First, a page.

I'm not dead, just resting. And working on a different way to engage with a problematic social media website.
Fresh information from a Norwegian archeologist adds new dimensions to the man who brought the "Beardmore" Viking relics to Canada
"A timely contribution that provides a historical perspective on current discussions about who is and who is not American, and about whose history matters, and raises questions about political uses of the past, historical imaginings, and evidentiary constraints."
No matter what you write, if you’ve done your research thoroughly, your first draft is probably going to be too long. If you’ve never written a book, the thought of having at least 80,000 words to fill might seem daunting rather than a restriction. For people who have asked me to help them write a... Continue Reading →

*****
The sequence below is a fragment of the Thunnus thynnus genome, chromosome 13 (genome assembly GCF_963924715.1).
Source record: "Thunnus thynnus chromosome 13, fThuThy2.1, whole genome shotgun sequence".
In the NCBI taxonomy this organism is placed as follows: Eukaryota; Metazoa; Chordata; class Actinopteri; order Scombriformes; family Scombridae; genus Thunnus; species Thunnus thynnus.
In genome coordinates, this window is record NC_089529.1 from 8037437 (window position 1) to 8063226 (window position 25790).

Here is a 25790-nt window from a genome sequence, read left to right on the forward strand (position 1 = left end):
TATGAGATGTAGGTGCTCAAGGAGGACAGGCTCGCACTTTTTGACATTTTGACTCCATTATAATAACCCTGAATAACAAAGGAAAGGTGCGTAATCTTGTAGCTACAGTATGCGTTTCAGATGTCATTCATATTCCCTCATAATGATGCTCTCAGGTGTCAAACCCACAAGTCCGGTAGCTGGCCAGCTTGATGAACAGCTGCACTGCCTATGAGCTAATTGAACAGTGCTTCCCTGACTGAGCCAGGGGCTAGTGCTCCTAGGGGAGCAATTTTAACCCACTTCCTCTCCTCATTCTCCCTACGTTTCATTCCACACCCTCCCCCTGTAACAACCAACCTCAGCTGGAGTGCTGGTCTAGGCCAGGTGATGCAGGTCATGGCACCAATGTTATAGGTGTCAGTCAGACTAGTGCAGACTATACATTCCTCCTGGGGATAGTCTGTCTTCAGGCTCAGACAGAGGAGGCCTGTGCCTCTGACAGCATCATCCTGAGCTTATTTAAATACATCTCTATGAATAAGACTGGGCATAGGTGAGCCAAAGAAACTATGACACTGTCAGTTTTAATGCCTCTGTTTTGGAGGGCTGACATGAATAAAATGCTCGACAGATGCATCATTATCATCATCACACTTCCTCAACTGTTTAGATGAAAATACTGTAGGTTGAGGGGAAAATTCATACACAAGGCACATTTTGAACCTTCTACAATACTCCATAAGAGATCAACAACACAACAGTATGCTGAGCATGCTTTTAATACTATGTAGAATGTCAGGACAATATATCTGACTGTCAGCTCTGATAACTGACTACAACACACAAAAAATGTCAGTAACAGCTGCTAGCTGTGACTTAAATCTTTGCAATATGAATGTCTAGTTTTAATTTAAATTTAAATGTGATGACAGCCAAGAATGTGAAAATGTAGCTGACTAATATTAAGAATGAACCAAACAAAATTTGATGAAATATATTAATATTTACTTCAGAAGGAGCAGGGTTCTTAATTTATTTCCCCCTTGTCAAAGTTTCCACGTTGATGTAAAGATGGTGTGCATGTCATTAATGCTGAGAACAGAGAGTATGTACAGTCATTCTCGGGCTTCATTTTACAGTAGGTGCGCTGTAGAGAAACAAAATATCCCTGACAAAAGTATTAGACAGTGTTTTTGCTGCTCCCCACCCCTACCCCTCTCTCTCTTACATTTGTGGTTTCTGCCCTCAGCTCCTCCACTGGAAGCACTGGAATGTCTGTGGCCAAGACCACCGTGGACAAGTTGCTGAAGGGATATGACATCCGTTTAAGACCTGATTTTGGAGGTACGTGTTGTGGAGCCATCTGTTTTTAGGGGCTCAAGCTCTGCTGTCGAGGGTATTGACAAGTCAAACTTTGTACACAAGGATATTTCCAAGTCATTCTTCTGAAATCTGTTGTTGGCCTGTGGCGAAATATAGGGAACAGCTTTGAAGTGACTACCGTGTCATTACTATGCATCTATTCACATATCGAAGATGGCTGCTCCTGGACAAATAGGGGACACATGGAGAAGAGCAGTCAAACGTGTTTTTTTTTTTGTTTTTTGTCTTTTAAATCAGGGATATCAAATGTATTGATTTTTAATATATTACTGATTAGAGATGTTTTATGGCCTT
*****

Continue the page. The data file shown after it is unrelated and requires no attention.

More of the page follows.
In my blog post on book breaking (and the version published by Slate), I wrote of two items that ought to belong in an academic historian’s tool kit: narrative and microbiography. Narrative requires a blog post of its own (but no, I did not mean writing fancy sentences and dumbing down serious work for the... Continue Reading →
Spend any time listening to or reading the words of people in the pseudohistory and pseudoarchaeology worlds, and you will encounter a standard riposte to scholarly objections to their theories and evidence. The scholarly world is a closed shop that suppresses innovative ideas of outsiders—even of its own accredited members—in order to preserve Ivory Tower privileges. My own recent work as a scholar has led me to evaluate whether they might have a point.